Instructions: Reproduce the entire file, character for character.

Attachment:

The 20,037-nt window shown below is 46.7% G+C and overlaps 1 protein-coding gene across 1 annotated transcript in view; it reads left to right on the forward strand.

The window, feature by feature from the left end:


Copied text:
The 20,037-nt window shown below is 46.7% G+C and overlaps 1 protein-coding gene across 1 annotated transcript in view; it reads left to right on the forward strand.

The window, feature by feature from the left end: